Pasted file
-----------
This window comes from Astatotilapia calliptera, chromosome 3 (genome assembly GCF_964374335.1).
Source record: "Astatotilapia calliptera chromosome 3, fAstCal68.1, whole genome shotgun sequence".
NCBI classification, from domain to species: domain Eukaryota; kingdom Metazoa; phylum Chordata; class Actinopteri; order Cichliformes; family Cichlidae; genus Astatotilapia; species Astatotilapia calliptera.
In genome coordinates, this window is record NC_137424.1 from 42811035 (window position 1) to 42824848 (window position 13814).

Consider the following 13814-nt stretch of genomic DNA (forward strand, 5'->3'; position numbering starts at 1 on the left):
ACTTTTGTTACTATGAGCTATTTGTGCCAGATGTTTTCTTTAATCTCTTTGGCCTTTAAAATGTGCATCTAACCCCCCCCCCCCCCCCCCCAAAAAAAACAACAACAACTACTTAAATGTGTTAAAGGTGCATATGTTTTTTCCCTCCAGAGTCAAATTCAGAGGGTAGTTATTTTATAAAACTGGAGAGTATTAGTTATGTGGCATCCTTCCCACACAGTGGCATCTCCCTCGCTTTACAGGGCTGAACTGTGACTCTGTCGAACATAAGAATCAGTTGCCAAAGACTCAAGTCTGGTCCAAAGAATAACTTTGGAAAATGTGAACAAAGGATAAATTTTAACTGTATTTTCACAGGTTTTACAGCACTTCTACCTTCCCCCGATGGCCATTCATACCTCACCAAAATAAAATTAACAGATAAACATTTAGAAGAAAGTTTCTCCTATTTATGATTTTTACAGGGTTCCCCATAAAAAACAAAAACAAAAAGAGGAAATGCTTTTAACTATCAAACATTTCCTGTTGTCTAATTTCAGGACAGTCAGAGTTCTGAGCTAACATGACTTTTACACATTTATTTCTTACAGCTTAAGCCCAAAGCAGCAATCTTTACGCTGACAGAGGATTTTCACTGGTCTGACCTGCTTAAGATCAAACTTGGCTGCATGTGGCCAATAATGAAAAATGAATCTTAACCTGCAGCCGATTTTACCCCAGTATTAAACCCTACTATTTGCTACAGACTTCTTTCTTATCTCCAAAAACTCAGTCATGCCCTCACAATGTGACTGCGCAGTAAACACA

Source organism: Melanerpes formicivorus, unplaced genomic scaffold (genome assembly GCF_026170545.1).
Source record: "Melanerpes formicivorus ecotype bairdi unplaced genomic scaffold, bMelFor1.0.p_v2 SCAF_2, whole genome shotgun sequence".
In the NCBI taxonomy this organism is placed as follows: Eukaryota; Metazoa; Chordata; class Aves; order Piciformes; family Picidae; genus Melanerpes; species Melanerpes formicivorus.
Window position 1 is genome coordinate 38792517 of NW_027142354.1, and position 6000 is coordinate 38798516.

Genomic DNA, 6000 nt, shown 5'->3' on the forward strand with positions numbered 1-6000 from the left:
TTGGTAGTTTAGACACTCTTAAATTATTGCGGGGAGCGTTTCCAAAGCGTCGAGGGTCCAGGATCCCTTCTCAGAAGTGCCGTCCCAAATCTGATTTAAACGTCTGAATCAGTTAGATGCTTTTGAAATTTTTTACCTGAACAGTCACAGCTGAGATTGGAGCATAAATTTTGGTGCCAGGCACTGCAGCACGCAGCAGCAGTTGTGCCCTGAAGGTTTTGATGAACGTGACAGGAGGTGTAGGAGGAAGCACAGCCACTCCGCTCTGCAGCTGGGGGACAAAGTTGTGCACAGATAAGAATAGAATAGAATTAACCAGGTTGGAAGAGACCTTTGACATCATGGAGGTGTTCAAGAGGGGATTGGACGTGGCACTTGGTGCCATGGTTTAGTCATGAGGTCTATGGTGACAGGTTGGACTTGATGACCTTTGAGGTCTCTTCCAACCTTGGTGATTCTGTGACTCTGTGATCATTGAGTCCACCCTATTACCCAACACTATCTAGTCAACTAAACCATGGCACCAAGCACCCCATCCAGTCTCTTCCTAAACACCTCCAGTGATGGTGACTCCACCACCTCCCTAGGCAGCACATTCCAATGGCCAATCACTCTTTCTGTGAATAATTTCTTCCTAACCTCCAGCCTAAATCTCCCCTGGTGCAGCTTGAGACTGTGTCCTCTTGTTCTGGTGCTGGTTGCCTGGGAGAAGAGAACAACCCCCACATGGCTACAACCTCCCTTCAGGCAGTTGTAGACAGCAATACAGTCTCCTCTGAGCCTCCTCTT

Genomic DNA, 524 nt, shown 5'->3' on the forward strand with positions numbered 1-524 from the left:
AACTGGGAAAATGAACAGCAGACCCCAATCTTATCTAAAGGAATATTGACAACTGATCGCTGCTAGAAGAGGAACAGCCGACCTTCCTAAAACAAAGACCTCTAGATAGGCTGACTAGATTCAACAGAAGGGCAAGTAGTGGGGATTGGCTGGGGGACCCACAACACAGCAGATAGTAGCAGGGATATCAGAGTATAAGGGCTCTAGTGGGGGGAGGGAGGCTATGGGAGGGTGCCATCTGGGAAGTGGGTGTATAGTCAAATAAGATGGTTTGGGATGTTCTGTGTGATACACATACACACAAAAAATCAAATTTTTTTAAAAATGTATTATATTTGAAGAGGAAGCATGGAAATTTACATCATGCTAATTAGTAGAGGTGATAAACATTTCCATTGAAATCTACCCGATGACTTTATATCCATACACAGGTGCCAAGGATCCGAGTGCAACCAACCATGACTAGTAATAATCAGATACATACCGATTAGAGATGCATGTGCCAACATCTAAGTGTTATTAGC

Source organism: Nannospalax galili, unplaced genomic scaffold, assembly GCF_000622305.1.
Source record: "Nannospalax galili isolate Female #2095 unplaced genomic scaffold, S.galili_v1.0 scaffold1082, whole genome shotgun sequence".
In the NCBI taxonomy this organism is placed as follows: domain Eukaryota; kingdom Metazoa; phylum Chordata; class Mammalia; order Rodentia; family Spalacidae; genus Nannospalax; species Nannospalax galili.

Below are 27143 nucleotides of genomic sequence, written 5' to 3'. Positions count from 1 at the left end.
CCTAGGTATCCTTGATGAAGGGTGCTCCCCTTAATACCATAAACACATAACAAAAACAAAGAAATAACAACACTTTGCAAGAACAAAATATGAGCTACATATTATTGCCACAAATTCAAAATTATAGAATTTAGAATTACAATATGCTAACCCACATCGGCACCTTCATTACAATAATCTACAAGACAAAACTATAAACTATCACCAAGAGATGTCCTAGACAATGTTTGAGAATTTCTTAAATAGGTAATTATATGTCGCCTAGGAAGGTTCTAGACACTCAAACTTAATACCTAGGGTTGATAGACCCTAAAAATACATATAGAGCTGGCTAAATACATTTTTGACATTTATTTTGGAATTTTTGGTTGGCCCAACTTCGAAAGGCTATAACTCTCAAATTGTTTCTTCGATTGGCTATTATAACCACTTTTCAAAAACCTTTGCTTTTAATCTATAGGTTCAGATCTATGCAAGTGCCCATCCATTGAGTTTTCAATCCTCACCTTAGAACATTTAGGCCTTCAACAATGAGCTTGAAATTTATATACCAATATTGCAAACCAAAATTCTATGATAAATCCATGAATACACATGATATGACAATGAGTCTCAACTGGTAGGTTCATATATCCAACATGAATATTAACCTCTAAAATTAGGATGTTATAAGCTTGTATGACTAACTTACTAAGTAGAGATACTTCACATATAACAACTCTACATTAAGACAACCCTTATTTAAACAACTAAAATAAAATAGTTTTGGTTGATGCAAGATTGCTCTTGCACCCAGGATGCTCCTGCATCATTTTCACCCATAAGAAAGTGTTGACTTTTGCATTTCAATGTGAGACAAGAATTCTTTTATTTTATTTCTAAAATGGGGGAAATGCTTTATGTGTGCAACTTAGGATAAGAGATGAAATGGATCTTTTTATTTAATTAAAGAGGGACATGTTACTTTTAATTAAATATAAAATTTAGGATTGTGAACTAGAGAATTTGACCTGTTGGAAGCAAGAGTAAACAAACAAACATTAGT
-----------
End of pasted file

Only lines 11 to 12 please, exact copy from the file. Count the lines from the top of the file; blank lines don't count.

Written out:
Genomic DNA, 6000 nt, shown 5'->3' on the forward strand with positions numbered 1-6000 from the left:
TTGGTAGTTTAGACACTCTTAAATTATTGCGGGGAGCGTTTCCAAAGCGTCGAGGGTCCAGGATCCCTTCTCAGAAGTGCCGTCCCAAATCTGATTTAAACGTCTGAATCAGTTAGATGCTTTTGAAATTTTTTACCTGAACAGTCACAGCTGAGATTGGAGCATAAATTTTGGTGCCAGGCACTGCAGCACGCAGCAGCAGTTGTGCCCTGAAGGTTTTGATGAACGTGACAGGAGGTGTAGGAGGAAGCACAGCCACTCCGCTCTGCAGCTGGGGGACAAAGTTGTGCACAGATAAGAATAGAATAGAATTAACCAGGTTGGAAGAGACCTTTGACATCATGGAGGTGTTCAAGAGGGGATTGGACGTGGCACTTGGTGCCATGGTTTAGTCATGAGGTCTATGGTGACAGGTTGGACTTGATGACCTTTGAGGTCTCTTCCAACCTTGGTGATTCTGTGACTCTGTGATCATTGAGTCCACCCTATTACCCAACACTATCTAGTCAACTAAACCATGGCACCAAGCACCCCATCCAGTCTCTTCCTAAACACCTCCAGTGATGGTGACTCCACCACCTCCCTAGGCAGCACATTCCAATGGCCAATCACTCTTTCTGTGAATAATTTCTTCCTAACCTCCAGCCTAAATCTCCCCTGGTGCAGCTTGAGACTGTGTCCTCTTGTTCTGGTGCTGGTTGCCTGGGAGAAGAGAACAACCCCCACATGGCTACAACCTCCCTTCAGGCAGTTGTAGACAGCAATACAGTCTCCTCTGAGCCTCCTCTT